An adaptive camera-selection algorithm to acquire higher-quality images
- 127 Downloads
Various types of three-dimensional (3D) cameras have been used to analyze real-world objects or environments effectively. However, because most existing 3D cameras capture scenes by statically using one type of camera, there may be a limit to the quality of the captured images. Therefore, in this paper, we build a hybrid camera system that combines passive triangulation (PT)- and active triangulation (AT)-based cameras and suggest a new mechanism of estimating accurate 3D depth by adaptively switching between the two types of cameras depending on the complexity of the environment. The suggested method initially uses initial input images to extract brightness and texture, which are major features representing the current state of the surrounding environment. The method subsequently generates a set of rules that dynamically select the PT- or AT-based camera, whichever can operate more suitably in the current environment, by analyzing the two extracted features. In experimental results, we demonstrate that the proposed adaptive camera-selection approach can be applied to extract 3D depth reliably with reasonable performance in terms of accuracy and time.
KeywordsCamera selection Feature extraction Rule generation Environmental complexity
This research was supported by Basic Science Research Program through the National Research Foundation of Korea (NRF) funded by the Ministry of Education, Science, and Technology (2011-0021984).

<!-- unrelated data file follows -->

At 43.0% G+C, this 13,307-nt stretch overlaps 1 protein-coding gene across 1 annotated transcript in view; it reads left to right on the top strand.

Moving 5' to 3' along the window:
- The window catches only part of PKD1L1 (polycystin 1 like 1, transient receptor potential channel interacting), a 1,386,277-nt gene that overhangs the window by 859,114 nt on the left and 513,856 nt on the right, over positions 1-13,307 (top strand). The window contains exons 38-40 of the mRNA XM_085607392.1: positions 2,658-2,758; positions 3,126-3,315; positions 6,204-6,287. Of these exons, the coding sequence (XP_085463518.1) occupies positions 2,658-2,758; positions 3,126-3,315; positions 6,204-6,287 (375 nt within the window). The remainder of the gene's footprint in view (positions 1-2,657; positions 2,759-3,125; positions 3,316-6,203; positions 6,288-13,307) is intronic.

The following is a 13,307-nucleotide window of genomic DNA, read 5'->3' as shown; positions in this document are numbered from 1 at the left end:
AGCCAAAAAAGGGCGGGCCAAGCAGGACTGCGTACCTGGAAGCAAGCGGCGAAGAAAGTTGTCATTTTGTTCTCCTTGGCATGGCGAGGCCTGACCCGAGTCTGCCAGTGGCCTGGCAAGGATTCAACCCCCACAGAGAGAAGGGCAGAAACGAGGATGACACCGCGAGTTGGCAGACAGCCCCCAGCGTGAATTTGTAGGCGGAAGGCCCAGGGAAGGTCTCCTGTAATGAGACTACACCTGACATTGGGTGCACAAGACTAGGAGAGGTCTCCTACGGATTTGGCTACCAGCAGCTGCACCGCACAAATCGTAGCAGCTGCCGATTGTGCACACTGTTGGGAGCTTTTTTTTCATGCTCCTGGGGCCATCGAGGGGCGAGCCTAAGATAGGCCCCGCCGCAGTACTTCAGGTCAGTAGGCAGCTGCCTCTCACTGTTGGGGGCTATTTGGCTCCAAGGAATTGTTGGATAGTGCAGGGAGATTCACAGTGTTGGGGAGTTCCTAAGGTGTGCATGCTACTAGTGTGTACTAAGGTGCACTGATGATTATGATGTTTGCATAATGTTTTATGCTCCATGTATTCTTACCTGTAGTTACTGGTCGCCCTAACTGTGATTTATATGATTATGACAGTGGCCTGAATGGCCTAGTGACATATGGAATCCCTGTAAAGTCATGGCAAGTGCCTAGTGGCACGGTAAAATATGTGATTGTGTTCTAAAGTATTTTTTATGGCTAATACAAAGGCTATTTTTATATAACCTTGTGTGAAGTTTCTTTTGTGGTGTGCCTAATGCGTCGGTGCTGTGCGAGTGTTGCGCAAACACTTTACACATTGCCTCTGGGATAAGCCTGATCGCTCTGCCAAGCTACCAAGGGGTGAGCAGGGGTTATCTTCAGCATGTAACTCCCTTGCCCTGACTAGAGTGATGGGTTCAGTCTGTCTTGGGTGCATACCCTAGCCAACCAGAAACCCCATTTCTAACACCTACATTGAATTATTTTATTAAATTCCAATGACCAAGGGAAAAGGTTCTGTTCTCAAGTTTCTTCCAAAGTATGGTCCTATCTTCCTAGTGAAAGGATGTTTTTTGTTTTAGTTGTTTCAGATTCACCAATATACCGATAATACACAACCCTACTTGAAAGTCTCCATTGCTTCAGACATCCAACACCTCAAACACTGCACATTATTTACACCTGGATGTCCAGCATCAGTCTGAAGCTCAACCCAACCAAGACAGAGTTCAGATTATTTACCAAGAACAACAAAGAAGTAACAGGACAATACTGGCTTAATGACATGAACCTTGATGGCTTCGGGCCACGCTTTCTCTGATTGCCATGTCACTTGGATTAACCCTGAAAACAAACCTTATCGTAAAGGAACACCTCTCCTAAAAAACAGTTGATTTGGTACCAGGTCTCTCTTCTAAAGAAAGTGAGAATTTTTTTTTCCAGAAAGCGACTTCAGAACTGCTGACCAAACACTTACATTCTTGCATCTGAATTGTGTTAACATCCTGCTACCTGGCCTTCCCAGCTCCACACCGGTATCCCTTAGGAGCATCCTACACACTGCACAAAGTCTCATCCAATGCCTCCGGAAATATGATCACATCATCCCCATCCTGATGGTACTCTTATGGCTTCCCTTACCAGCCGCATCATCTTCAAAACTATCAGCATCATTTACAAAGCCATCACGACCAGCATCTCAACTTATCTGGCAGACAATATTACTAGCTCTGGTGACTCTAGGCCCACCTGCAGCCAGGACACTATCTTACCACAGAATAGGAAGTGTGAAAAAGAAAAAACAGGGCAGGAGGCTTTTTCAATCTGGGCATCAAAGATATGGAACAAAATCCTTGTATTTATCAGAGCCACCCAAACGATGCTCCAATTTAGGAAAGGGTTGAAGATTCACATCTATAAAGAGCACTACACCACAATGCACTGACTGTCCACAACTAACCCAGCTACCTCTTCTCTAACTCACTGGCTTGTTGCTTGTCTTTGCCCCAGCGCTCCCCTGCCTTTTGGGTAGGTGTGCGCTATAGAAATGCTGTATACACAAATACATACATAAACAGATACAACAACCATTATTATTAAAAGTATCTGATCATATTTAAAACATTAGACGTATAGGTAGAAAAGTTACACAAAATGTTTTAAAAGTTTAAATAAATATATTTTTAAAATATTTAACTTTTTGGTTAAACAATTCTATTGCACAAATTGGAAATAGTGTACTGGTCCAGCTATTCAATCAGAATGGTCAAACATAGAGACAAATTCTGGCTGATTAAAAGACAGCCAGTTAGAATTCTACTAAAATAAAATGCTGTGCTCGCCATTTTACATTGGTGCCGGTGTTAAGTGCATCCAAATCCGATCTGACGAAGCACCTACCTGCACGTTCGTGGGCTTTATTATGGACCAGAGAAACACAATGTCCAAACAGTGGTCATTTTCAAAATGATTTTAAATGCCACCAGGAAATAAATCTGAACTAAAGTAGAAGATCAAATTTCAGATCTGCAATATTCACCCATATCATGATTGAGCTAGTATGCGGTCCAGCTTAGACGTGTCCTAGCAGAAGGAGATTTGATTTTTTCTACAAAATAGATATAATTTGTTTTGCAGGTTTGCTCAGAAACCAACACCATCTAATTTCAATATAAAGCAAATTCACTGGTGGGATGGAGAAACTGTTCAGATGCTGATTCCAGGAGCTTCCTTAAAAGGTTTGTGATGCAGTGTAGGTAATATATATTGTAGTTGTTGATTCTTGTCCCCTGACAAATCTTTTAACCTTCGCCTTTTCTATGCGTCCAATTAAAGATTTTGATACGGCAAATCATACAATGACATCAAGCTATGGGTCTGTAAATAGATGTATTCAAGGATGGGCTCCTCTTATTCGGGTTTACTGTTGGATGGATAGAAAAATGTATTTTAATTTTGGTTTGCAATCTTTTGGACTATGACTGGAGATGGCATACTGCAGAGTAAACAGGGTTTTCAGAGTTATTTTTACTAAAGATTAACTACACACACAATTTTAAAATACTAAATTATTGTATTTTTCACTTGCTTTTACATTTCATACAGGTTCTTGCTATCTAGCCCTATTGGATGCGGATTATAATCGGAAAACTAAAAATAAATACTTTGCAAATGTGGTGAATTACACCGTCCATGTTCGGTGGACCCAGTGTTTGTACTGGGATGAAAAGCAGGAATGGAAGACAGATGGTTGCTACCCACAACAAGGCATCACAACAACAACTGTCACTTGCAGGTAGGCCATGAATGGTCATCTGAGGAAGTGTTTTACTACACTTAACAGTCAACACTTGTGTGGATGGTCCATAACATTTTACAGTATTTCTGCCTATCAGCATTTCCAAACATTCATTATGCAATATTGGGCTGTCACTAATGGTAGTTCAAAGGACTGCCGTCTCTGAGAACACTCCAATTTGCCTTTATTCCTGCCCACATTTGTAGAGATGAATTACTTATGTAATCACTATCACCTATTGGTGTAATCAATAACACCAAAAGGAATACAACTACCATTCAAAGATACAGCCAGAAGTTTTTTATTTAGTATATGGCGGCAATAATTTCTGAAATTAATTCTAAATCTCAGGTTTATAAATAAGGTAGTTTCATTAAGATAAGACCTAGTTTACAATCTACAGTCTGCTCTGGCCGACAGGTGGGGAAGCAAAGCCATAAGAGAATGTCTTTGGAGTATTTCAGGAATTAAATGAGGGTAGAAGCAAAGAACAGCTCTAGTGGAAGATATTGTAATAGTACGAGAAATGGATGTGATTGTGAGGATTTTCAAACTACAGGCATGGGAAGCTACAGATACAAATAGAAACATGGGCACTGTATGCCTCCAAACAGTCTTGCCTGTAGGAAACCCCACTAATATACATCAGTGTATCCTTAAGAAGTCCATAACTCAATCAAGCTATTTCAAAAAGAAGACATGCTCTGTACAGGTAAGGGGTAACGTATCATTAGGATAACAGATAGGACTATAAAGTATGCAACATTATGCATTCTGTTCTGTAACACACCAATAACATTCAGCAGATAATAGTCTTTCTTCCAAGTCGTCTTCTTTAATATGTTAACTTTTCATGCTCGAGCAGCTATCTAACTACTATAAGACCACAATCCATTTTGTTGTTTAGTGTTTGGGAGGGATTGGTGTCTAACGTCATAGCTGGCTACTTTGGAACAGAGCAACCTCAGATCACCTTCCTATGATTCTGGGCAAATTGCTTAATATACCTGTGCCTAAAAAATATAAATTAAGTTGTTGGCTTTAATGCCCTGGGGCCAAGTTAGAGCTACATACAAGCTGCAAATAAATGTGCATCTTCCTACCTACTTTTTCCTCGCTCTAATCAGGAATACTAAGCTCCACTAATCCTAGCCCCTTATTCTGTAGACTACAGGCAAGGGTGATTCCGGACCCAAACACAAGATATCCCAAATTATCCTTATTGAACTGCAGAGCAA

- 10.Cui, Y., Schuon, S., Chan, D., Thrun, S., Theobalt, C.: 3D shape scanning with a time-of-flight camera. In: Proceedings of the IEEE international conference on computer vision and pattern recognition (CVPR), pp. 1173–1180, June 2010Google Scholar
- 13.Hansard, M., Lee, S., Choi, O., Horaud, R.: Time-of-Flight Cameras: Principles, Methods and Applications. Springer, New York (2012)Google Scholar
- 14.Jang, S.-W., Choi, H.-J., Byun, S.: dynamic camera switching based on the complexity of environments. In proceedings of the international conference on digital policy and management (ICDPM), Jeju, Korea, pp. 203–204, Oct 2013Google Scholar
- 15.Wang, Y., Li, J.: Entertainment robot hand gesture recognition. In proceedings of the IEEE international workshop on database technology and applications (DBTA), pp. 1–3, Nov 2010Google Scholar
- 18.Rodríguez-Jiménez, S., Burrus, N., Abderrahim, M.: A-contrario detection of aerial target using a time-of-flight camera. In: Proceedings of the sensor signal processing for defence (SSPD), pp. 1–5, Sep 2012Google Scholar
- 19.Ishida, Y., Izuoka, H., Chinthaka, H., Premachandra, N., Kato, K.: A study on plane extraction from distance images using 3D Hough transform. In: Proceedings of the International symposium on advanced intelligent systems (ISIS), Kobe, Japan, pp. 812–816, Nov 2012Google Scholar
- 22.Gao, L., Gai, Y.-X., Fu, S.: Simultaneous localization and mapping for autonomous mobile robots using binocular stereo vision system. In: Proceedings of the international conference on mechatronics and automation (ICMA), Harbin, China, pp. 326–330, Aug 2007Google Scholar
- 24.Mara, H., Krömker, S., Jakob, S., Breuckmann, B.: GigaMesh and Gilgamesh: 3D multiscale integral invariant cuneiform character extraction. In: Proceedings of the conference on virtual reality, archaeology and cultural heritage, pp. 131–138, 2010Google Scholar
- 27.Jang, S.-W., Chung, M.-A., Kim, G.-Y.: Face model-based image registration for generating facial textures. In: Proceedings of the ACM research in applied computation symposium, pp. 121–125, Oct 2012Google Scholar
- 28.Ma, W. Y., Manjunath, B. S.: Texture features and learning similarity. In: Proceedings of the IEEE international conference on computer vision and pattern recognition (CVPR), San Francisco, CA, pp. 425–430, June 1996Google Scholar